ALSO IN JAPAN:
> Twin Ring Motegi Circuit
> Sugo Circuit
> Fuji Circuit (Alternate Japanese F1 Grand Prix Venues) (Dates/Schedules) Find Hotels near Fuji Circuit
Speedway Official Website: suzukacircuit.com
> Local Map:
> Weather Forecast: Nagoya Weather from weather.com
> Local Newspaper:
> Tourism Websites:
> Got tips?
Of Interest to Tourists / International Travelers
... Curency: Japanese Yen (JPY) - Oanda Exchange Rate Converter
... Any bank during business hours will exchange your currency, or in hotel lobbies, eg. Hotel Greenpark Suzuka 4-15-20 Shiroko, Suzuka City. tel: +81 (0) 593-883211. Note to use an ATM you may incur an international withdrawal fee from your home bank. Ask before leaving home.
...Tipping: Tipping is not expected in taxis, hotels or restaurants. The prices often reflect the quality of service you may expect and all efforts are made by the people of this proud and noble nation to meet, if not totally overreach, any expectations they set themselves and others expect of them.
...Sales Tax: Sales tax in Japan is 5% of purchases.
> Time Zone:
> Telephone Info:
... You’ll need a phone card that uses pulses, which expire faster the further you call. To call any of the numbers listed on this site or on the suzuka pages, leave out the (0) if calling from outside of Japan.
In Japan, to contact an overseas operator who speaks English call (toll free) 005-3519.
... Emergency Numbers: POLICE: All areas emergency - Dial 110. Suzuka Police Station 3-26-18 Kanbe, Suzuka City, tel: +81 (0) 593-82-1325. For FIRE HELP CALL: 119
... Japanese International dialing code is + ???
> Local Liquor Laws: Legal drinking age (for consumption and purchase of alcohol in Japan is 20. This is the same for smoking.
> Places of Worship: Suzuka Catholic Church 3-17-5 Kambe, Suzuka City. tel: +81 (0) 593-82-0540
United Church of Christ in Japan, Suzuka 414-1 Minamitsuchiba, Nomachi, Suzuka City tel: +81 (0) 593-86-1868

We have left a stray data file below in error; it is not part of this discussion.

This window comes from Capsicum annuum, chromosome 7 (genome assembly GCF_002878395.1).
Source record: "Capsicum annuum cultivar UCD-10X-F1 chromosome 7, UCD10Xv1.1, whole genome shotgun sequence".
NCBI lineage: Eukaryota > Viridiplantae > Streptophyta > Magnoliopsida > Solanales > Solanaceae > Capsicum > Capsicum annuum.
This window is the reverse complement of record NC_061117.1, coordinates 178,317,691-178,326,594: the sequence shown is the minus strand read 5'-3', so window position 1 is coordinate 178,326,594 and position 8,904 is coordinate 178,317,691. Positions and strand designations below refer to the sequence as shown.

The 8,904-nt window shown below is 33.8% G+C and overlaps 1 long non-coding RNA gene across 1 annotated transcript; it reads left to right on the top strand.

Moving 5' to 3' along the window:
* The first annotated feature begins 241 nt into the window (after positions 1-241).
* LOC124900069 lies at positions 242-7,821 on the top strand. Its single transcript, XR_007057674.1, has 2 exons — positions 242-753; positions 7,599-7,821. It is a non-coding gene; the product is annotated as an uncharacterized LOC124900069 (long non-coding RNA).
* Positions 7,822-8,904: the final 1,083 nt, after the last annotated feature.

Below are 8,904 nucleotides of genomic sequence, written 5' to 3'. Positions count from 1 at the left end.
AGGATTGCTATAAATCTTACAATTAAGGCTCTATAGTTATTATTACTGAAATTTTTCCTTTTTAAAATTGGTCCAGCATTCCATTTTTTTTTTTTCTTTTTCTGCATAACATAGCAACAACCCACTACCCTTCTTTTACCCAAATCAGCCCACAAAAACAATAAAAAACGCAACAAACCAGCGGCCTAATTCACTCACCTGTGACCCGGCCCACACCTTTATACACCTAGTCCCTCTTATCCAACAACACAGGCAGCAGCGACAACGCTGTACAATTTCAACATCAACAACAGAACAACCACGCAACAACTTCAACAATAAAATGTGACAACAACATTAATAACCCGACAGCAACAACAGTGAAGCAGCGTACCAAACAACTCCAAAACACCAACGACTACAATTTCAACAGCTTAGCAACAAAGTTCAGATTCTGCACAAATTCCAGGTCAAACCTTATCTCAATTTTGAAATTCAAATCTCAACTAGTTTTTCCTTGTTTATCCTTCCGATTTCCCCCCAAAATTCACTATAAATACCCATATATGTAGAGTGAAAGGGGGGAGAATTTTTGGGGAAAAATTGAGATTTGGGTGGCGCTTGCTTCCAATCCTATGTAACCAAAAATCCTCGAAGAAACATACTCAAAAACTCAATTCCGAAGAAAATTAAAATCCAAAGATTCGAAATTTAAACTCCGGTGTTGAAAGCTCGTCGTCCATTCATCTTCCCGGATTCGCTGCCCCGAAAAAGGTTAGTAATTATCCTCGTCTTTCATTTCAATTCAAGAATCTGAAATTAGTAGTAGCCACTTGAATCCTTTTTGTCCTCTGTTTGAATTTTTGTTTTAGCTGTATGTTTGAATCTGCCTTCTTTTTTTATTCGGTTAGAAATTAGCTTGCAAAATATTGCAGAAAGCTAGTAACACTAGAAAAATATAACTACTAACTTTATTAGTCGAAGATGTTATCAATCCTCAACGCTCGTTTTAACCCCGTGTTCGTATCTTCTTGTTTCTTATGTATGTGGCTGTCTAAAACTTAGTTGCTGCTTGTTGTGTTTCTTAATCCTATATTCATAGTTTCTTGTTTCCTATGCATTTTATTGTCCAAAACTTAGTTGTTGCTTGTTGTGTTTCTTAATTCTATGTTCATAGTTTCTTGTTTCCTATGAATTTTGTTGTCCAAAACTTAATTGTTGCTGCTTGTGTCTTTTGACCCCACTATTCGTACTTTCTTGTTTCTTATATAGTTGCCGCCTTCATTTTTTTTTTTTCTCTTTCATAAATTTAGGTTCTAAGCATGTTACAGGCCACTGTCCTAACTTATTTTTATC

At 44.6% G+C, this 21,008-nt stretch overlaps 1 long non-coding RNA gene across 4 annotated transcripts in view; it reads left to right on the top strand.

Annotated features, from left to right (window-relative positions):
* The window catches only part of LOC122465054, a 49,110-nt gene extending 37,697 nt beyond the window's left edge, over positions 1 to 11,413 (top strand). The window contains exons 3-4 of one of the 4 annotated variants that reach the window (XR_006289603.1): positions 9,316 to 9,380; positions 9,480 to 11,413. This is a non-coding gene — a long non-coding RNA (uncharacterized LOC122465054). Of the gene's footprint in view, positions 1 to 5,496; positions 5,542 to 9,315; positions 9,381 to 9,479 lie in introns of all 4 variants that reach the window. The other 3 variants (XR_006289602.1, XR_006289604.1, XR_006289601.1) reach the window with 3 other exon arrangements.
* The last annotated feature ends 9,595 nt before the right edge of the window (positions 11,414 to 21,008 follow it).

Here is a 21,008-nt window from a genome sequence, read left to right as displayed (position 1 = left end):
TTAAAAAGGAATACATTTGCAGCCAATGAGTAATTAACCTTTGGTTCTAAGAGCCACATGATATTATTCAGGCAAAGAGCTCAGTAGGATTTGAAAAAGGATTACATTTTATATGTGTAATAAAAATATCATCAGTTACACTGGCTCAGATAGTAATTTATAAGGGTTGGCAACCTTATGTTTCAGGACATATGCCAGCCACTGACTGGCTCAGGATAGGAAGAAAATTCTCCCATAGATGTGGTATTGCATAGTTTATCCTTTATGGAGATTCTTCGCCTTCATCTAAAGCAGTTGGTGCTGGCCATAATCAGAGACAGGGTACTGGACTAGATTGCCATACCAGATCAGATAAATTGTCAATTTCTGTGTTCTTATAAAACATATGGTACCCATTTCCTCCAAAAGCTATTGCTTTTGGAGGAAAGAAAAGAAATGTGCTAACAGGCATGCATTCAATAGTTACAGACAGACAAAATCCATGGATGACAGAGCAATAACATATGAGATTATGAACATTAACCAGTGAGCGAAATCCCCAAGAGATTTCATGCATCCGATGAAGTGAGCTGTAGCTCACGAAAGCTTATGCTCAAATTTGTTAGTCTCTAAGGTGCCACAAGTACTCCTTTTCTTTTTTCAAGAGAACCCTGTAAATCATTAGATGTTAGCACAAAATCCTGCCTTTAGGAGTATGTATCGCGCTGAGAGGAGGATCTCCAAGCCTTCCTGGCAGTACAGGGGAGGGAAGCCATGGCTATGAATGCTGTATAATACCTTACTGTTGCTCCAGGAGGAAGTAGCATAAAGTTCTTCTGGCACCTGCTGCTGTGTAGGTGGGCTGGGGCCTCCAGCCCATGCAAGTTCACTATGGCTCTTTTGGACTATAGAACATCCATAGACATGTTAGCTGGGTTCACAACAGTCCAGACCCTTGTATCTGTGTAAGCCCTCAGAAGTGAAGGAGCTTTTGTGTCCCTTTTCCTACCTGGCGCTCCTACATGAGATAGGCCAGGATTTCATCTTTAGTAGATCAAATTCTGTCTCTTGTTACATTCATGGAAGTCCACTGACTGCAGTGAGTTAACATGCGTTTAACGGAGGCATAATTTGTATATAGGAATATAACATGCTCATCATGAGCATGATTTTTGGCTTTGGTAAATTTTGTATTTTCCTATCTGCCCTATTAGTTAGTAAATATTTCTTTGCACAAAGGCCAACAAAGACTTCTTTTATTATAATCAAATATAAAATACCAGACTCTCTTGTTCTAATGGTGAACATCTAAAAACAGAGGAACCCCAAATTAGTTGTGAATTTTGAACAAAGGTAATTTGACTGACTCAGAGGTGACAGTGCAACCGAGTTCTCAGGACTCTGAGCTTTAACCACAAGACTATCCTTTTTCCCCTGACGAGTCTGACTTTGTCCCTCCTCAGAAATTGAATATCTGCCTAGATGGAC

Several churches hold English services in Nagoya, if interested, and I’ll happily email you a list.
> ac/dc? 110v/50 cycle AC current or 100v/60 cycle current. Foreign visitors may need to bring an adapter and check to see that their appliances are compatible.
Did you know?
Any place with a motor racing Bell Deer for a mascot has to be a fun place to visit. Meet Belldy, Suzuka City's trademark. (Image used with kind permission of the Suzuka City Governement.)
> Suzuka has a long tradition of crafts, this includes amazing works with ink stick and paper cutting/stenciling. Some of the more refined Dot pattern cutting can have up to 100 holes cut into an area of paper just 1cm squared! (see pic) Certain suzuka city master craftsmen have been designated japanese national treasures. You can see this traditional crafts on display and sale all over the City, but the historical masterpieces of the craft, from the Edo Period (1660-1867) to the present day, are displayed at the suzuka traditional arts hall, established for the purpose of introducing Ise Katagami and Suzuka Sumilink to the world and to preserve this traditional knowledge. tel: +81 (0) 593-86-7511. One form of this craft is called "isekatagami," the begining of the word, "ise", of course, refers to this region of Japan.